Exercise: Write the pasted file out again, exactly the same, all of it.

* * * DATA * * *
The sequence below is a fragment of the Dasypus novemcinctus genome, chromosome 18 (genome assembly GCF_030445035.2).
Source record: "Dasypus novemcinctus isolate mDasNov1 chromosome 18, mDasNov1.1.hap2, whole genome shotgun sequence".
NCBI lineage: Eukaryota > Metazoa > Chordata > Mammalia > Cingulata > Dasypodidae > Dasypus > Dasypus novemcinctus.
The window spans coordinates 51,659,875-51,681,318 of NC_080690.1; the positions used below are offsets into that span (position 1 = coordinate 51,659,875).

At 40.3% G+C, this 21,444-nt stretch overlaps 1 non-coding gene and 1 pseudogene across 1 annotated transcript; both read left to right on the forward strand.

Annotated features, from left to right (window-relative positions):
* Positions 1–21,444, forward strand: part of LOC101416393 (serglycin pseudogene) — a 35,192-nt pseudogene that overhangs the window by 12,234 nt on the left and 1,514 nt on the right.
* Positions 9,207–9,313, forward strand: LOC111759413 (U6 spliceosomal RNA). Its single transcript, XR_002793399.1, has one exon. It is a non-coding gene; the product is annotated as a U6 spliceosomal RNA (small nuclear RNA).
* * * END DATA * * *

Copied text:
The sequence below is a fragment of the Dasypus novemcinctus genome, chromosome 18 (genome assembly GCF_030445035.2).
Source record: "Dasypus novemcinctus isolate mDasNov1 chromosome 18, mDasNov1.1.hap2, whole genome shotgun sequence".
NCBI lineage: Eukaryota > Metazoa > Chordata > Mammalia > Cingulata > Dasypodidae > Dasypus > Dasypus novemcinctus.
The window spans coordinates 51,659,875-51,681,318 of NC_080690.1; the positions used below are offsets into that span (position 1 = coordinate 51,659,875).

At 40.3% G+C, this 21,444-nt stretch overlaps 1 non-coding gene and 1 pseudogene across 1 annotated transcript; both read left to right on the forward strand.

Annotated features, from left to right (window-relative positions):
* Positions 1–21,444, forward strand: part of LOC101416393 (serglycin pseudogene) — a 35,192-nt pseudogene that overhangs the window by 12,234 nt on the left and 1,514 nt on the right.
* Positions 9,207–9,313, forward strand: LOC111759413 (U6 spliceosomal RNA). Its single transcript, XR_002793399.1, has one exon. It is a non-coding gene; the product is annotated as a U6 spliceosomal RNA (small nuclear RNA).